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SABCS 2022 | Race and clinical outcomes in the RxPONDER trial

Yara Abdou, MD, UNC School of Medicine, Chapel Hill, NC, discusses the race and clinical outcomes in the Phase III RxPONDER (NCT01272037) trial. A 21-gene recurrence score (RS) was established from the RxPONDER trial to guide treatment decisions among patients with early-stage breast cancer. Clinical outcomes with respect to race and ethnicity were analyzed from the trial to determine whether race is predictive of benefit in early breast cancer. The primary outcome was invasive disease-free survival (IDFS). The study included 4,048 participants with hormone receptor positive, HER2 negative (HR+/HER2-) breast, 1-3 involved axillary lymph nodes. There were no significant differences in tumor size, lymph-node involvement or the RS by race. However, there were more high-grade tumors amongst non-Hispanic (NH) Black patients compared to NH White and Asian patients. Overall five-year IDFS was lower for NH Black patients (87.0%) compared to that for Asians (93.9%), NH Whites (91.5%), and Hispanics (91.4%). Additionally, NH Black patients had a lower distant relapse-free survival compared to NH White patients and other races. Adjusting for RS, there was no statistically significant interaction between NH Black patients versus NH White patients and treatment arm for either premenopausal or postmenopausal women. However, due to the limited number of events in NH Black cohort, definitive conclusions on racial differences and treatment benefits could not be made. Overall, Black women with HR+/HER2- breast cancer, 1-3 involved lymph nodes and RS ≤ 25 had worse outcomes compared to White women despite similar RS results. This interview took place at the San Antonio Breast Cancer Symposium (SABCS) 2022 in San Antonio, TX.

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Transcript (edited for clarity)

The race and clinical outcome sub-analysis was focused on determining whether there were racial or ethnic disparities in the RxPONDER trial. Our study objectives were to evaluate the entire cohort by race for clinical pathologic characteristics, analyze the clinical outcomes by race, and determine whether race is predictive of treatment benefit in early hormone-positive breast cancer.

The study included about 4,048 women from the RxPONDER trial with known race and ethnicity...

The race and clinical outcome sub-analysis was focused on determining whether there were racial or ethnic disparities in the RxPONDER trial. Our study objectives were to evaluate the entire cohort by race for clinical pathologic characteristics, analyze the clinical outcomes by race, and determine whether race is predictive of treatment benefit in early hormone-positive breast cancer.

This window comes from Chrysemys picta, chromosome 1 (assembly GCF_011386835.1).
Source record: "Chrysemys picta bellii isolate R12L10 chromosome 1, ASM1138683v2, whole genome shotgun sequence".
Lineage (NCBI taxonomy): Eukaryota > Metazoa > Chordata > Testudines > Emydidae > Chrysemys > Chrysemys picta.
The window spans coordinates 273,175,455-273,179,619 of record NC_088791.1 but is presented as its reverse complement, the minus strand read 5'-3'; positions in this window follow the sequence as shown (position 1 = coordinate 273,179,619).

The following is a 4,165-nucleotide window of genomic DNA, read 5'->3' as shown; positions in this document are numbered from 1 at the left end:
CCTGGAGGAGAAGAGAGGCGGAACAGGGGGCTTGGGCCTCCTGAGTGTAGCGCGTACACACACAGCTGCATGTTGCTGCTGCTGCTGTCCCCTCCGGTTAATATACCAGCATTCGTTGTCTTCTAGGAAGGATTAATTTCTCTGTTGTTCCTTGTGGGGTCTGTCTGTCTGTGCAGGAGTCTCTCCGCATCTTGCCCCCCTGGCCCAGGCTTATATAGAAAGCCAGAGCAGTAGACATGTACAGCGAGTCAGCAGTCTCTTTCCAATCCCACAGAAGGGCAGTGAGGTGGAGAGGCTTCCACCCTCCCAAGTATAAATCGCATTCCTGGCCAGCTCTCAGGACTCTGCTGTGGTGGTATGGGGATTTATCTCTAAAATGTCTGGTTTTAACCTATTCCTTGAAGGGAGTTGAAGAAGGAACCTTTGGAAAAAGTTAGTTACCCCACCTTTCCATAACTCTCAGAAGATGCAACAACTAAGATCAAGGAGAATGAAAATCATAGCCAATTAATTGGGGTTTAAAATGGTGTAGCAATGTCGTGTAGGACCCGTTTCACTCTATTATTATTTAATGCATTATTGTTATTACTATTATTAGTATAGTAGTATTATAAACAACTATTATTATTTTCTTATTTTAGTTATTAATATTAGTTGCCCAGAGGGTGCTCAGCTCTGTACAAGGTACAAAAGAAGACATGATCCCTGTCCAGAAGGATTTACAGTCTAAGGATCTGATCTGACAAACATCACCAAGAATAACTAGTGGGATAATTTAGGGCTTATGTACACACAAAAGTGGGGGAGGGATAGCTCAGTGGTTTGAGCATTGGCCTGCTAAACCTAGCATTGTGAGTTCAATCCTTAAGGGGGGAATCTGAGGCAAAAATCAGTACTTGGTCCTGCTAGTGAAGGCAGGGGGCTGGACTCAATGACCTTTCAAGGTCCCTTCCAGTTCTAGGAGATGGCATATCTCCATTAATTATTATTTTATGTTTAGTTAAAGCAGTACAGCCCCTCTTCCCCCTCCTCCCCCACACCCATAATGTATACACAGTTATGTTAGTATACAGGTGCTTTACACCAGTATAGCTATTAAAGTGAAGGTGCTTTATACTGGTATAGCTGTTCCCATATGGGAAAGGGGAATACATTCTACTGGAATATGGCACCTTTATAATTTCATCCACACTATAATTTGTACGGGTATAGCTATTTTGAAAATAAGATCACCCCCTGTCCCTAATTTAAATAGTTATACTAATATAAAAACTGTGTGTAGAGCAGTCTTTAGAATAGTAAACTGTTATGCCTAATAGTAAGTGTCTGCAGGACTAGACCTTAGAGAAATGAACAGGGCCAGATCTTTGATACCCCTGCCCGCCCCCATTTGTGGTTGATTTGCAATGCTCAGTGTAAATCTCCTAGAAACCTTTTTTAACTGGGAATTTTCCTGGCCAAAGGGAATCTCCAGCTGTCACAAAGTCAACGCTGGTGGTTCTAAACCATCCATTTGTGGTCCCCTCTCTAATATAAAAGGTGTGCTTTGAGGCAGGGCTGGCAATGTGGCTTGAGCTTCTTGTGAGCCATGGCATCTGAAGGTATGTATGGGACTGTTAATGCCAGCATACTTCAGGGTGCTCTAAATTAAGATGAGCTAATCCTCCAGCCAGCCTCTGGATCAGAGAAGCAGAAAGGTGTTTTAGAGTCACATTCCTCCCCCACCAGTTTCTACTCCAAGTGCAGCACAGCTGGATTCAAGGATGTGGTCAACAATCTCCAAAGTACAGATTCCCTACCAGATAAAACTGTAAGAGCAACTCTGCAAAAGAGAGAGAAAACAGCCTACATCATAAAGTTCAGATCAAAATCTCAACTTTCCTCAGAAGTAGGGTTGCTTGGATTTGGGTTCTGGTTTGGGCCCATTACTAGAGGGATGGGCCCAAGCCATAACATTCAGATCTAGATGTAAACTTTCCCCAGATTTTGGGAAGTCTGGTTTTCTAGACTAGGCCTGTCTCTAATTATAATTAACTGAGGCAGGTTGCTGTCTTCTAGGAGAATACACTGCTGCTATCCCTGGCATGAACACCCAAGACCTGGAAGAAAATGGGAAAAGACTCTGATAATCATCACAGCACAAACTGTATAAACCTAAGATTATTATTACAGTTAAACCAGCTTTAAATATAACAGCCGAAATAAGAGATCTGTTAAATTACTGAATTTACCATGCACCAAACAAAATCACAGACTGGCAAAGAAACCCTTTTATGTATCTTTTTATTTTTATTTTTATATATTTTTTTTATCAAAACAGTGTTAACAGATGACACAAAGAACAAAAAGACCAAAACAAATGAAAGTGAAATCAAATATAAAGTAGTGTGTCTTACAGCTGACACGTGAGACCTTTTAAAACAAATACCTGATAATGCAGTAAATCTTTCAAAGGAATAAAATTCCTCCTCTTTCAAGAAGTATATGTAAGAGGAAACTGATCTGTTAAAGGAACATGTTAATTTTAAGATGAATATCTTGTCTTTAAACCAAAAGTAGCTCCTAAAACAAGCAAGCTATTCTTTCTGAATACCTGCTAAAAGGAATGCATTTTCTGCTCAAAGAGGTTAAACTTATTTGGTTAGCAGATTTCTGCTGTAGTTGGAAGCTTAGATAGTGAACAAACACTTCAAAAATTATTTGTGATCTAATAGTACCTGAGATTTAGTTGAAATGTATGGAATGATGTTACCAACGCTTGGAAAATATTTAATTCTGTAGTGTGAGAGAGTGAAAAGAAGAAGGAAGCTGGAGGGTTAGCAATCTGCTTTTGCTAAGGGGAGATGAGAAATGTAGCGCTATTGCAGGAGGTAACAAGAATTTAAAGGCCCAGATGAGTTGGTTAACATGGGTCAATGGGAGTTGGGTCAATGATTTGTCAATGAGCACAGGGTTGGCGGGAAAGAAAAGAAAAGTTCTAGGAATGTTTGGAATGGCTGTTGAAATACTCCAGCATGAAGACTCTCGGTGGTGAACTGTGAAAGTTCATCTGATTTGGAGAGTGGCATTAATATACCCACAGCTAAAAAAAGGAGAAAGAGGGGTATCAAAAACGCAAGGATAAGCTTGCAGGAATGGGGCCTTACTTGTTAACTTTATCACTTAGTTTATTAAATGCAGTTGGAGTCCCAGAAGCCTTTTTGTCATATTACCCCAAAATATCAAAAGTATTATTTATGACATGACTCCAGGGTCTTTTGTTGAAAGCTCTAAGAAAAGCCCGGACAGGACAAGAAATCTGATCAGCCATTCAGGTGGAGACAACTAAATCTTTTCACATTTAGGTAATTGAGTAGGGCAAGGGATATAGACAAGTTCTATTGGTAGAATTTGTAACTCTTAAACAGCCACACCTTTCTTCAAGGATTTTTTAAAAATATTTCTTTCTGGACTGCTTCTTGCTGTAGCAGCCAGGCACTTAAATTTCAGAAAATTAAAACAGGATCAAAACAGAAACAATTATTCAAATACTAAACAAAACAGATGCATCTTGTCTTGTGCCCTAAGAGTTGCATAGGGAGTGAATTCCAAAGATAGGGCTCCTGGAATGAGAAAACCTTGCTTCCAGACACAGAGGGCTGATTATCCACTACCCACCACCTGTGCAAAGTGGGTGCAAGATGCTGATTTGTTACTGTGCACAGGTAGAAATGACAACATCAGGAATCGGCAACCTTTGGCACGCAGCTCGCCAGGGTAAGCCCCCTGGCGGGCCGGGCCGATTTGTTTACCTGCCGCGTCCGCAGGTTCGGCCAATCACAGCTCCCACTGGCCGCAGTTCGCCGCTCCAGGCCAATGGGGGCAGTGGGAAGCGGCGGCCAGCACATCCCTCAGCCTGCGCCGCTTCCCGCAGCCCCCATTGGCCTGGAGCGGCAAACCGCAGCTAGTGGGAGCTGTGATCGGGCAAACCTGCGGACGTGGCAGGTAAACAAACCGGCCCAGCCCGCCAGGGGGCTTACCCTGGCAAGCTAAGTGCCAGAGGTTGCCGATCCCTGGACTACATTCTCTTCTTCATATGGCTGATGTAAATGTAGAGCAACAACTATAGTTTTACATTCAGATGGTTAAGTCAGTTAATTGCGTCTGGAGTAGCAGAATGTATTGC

The study included about 4,048 women from the RxPONDER trial with known race and ethnicity. In regards to clinical characteristics, there were no significant differences in tumor size, or lymph node involvement, or even the 21-gene recurrence scores by race. However, there were more high-grade tumors amongst the non-Hispanic Blacks compared to non-Hispanic Whites and Asians.

In regards to outcomes, the non-Hispanic Black cohort had an inferior invasive disease-free survival of 87.2% compared to 91.5% in the non-Hispanic white cohort. On the other hand, the Asians had a superior invasive disease-free survival compared to the non-Hispanic Whites and other racial cohorts.

Additionally, the non-Hispanic Black patients had a lower distant relapsed-free survival compared to non-Hispanic Whites and other races. Adjusting for recurrence score, menopausal status, treatment arm, age, and grade did not seem to alter the impact of race suggesting that race was independently prognostic in that cohort. In terms of treatment effect, there was no significant interaction between race and treatment arm in either the postmenopausal or premenopausal groups. However, there was a limited number of events in the non-Hispanic Black cohort. Therefore, definitive conclusions about the racial differences in treatment benefits cannot be made.

We also looked at treatment compliance by race, and we found that non-Hispanic Blacks were more likely to accept a treatment assignment compared to non-Hispanic Whites and were just as likely to remain on endocrine therapy at that 6- and 12-month mark. This data suggests that the outcome differences are less likely attributable to lack of treatment compliance within that first year. However, data beyond the first year still immature, therefore longer follow-up is needed to confirm this finding.

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